“Statistically meaningless, unamusingly performed and condescendingly packaged.” Read on for the verdict on last night’s TV.

Eye Spy

“It’s not science, nothing is proved by a small number of random stunts. You can’t say afterwards that London is lighter-fingered than Brighton or less racist than Manchester (though it probably is). But, anecdotally, it’s interesting; these are the reactions of real people and they shouldn’t be entirely ignored.”
Sam Wollaston, The Guardian

“The programme presented its findings as heartening proof that we’re decent at heart, but this seemed a rather wishful interpretation of the results… What it did prove – in the different responses of London and Manchester diners to the racism – was that it only takes one bold soul to crystallise a suspended decency in others.”
Tom Sutcliffe, The Independent

“Statistically meaningless, unamusingly performed and condescendingly packaged, Eye Spy made GCHQ’s surveillance look ethical.”
Andrew Billen, The Times

“It’s funny, I’ll give it that, seeing people earnestly debating with themselves and their partners about the why and wherefores of legging it with the 30 grand they think they’ve found in a phone box… It’s sometimes deeply satisfying, too, to see a thief scarpering with a bike only to be hauled to the floor by a hidden steel cable. I’m just not convinced it tells us anything and may tell us dangerous untruths.”
Matt Baylis, Daily Express

Who Were the Greeks?, BBC2

“One of those documentaries that flatters to deceive: it sounded serious and promised to inform and educate, and thanks to the telegenic smoothness of its presenter, Dr Michael Scott, it even left the impression it had done just that. Until the credits had rolled, when you were left to wonder: what exactly do I know about the Greeks?”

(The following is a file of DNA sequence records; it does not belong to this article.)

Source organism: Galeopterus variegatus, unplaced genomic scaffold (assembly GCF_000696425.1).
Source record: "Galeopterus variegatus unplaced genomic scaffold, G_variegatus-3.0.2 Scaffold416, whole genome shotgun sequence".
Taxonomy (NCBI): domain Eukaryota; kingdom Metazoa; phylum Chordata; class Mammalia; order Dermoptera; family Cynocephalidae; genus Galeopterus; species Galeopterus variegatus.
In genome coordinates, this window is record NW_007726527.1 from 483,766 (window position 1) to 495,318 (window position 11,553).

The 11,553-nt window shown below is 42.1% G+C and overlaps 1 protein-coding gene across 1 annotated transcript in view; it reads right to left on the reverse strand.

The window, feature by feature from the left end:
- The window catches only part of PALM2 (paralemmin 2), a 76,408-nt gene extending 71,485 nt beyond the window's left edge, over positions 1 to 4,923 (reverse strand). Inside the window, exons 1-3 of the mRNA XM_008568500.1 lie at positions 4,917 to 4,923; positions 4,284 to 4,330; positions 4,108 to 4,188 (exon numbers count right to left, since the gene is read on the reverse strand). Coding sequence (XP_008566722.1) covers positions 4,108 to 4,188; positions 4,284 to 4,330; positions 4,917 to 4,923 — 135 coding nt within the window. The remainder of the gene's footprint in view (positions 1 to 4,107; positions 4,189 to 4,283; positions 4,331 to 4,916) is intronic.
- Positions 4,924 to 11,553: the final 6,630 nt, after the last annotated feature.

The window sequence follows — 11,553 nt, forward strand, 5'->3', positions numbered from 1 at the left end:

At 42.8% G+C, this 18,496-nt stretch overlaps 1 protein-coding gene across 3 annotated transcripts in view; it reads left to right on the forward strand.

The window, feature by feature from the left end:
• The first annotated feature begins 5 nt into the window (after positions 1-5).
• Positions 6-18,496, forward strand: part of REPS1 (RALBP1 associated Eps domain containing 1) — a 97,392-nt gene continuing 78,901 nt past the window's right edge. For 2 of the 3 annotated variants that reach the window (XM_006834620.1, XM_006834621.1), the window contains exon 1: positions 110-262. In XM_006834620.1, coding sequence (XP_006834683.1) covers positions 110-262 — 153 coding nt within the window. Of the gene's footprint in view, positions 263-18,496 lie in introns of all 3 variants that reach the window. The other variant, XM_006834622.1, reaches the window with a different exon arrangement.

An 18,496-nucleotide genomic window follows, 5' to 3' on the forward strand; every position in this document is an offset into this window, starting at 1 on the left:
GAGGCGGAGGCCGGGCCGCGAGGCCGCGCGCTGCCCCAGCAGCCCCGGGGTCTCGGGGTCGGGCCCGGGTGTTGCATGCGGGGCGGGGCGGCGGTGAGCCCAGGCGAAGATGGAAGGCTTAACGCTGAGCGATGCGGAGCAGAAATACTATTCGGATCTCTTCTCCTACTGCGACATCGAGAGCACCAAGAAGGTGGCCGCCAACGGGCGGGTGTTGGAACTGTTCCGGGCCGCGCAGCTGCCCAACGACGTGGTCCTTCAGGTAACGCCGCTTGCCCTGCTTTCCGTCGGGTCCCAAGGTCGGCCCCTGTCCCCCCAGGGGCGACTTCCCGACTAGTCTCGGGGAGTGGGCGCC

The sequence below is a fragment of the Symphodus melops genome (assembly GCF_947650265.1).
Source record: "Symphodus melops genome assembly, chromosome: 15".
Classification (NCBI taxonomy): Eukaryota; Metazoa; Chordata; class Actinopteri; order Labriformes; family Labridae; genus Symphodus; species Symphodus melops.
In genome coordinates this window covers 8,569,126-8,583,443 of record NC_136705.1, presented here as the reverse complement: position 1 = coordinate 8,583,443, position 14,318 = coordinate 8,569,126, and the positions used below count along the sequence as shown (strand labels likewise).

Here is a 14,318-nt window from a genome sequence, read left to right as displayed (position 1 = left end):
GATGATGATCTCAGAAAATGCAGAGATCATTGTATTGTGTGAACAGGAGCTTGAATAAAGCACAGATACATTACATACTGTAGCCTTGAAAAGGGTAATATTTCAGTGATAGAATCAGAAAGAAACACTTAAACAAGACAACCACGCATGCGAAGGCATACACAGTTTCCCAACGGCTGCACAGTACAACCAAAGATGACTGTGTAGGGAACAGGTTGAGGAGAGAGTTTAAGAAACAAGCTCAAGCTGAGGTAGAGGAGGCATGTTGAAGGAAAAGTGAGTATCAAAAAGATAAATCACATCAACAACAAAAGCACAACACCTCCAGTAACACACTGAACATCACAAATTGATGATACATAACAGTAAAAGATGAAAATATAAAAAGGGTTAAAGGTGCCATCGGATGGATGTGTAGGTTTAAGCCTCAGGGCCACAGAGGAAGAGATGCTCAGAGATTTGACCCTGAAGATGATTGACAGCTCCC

Terry Ramsey, The Telegraph

“There was many a classical nuggest in Who Were The Greeks? and the general thrust of them all was that the ancient Athenians and their neighbours were far, far weirder than we give them credit for.”
Matt Baylis, Daily Express

“Yesterday’s edition, although not as good as the first, was still enjoyably voyeuristic, funny, embarrassing and occasionally touching. Mike Leigh could not have directed better the half-concealed looks of hope and disappointment, the exploratory foot moves under the table, a back’s sloughed off caress… The only thing wrong with this show is that it needs to air on Saturday nights, where it would provide much consolation, and the odd spark of hope, to the dateless.”
Andrew Billen, The Times

Playhouse Presents: Psychobitches, Sky Arts 1

“Anyone who says television doesn’t make inventive programmes any more should watch this. Set in the office of a modern-day female psychiatrist, who is confronted by some of history’s most famous, unusual or bonkers women, it is surreal, but gloriously different… The scripts (by a team of writers) are clever, but the whole thing is held together by Rebecca Front, who plays the psychiatrist with a perfect mixture of assurance and bafflement.”
Terry Ramsey, The Telegraph

“What’s best about Happy Families is that it’s observational method allows you to see that nothing is as simple as its title.”t